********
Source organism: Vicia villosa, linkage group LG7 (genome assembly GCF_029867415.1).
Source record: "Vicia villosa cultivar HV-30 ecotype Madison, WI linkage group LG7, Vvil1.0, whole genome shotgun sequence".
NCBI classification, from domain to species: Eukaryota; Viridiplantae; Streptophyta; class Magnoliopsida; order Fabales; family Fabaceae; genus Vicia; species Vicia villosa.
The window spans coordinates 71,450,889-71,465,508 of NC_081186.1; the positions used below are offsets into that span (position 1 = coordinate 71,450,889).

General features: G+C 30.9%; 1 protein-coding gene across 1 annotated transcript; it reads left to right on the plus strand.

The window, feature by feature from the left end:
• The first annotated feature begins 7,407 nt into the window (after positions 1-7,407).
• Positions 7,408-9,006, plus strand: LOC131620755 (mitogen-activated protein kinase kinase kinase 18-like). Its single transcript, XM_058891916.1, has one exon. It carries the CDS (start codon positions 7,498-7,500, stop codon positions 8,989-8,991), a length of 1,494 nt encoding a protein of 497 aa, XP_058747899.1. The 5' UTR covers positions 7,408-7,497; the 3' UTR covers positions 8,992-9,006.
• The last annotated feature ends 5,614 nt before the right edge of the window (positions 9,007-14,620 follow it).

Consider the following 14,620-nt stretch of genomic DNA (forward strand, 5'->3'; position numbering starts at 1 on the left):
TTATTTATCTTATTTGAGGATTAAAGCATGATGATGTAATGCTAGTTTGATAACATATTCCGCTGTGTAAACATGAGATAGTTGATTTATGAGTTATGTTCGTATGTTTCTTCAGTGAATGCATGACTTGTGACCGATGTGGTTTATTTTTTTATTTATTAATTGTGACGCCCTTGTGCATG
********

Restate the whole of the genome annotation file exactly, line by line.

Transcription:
Source organism: Vicia villosa, linkage group LG7 (genome assembly GCF_029867415.1).
Source record: "Vicia villosa cultivar HV-30 ecotype Madison, WI linkage group LG7, Vvil1.0, whole genome shotgun sequence".
NCBI classification, from domain to species: Eukaryota; Viridiplantae; Streptophyta; class Magnoliopsida; order Fabales; family Fabaceae; genus Vicia; species Vicia villosa.
The window spans coordinates 71,450,889-71,465,508 of NC_081186.1; the positions used below are offsets into that span (position 1 = coordinate 71,450,889).

General features: G+C 30.9%; 1 protein-coding gene across 1 annotated transcript; it reads left to right on the plus strand.

The window, feature by feature from the left end:
• The first annotated feature begins 7,407 nt into the window (after positions 1-7,407).
• Positions 7,408-9,006, plus strand: LOC131620755 (mitogen-activated protein kinase kinase kinase 18-like). Its single transcript, XM_058891916.1, has one exon. It carries the CDS (start codon positions 7,498-7,500, stop codon positions 8,989-8,991), a length of 1,494 nt encoding a protein of 497 aa, XP_058747899.1. The 5' UTR covers positions 7,408-7,497; the 3' UTR covers positions 8,992-9,006.
• The last annotated feature ends 5,614 nt before the right edge of the window (positions 9,007-14,620 follow it).

Consider the following 14,620-nt stretch of genomic DNA (forward strand, 5'->3'; position numbering starts at 1 on the left):
TTATTTATCTTATTTGAGGATTAAAGCATGATGATGTAATGCTAGTTTGATAACATATTCCGCTGTGTAAACATGAGATAGTTGATTTATGAGTTATGTTCGTATGTTTCTTCAGTGAATGCATGACTTGTGACCGATGTGGTTTATTTTTTTATTTATTAATTGTGACGCCCTTGTGCATG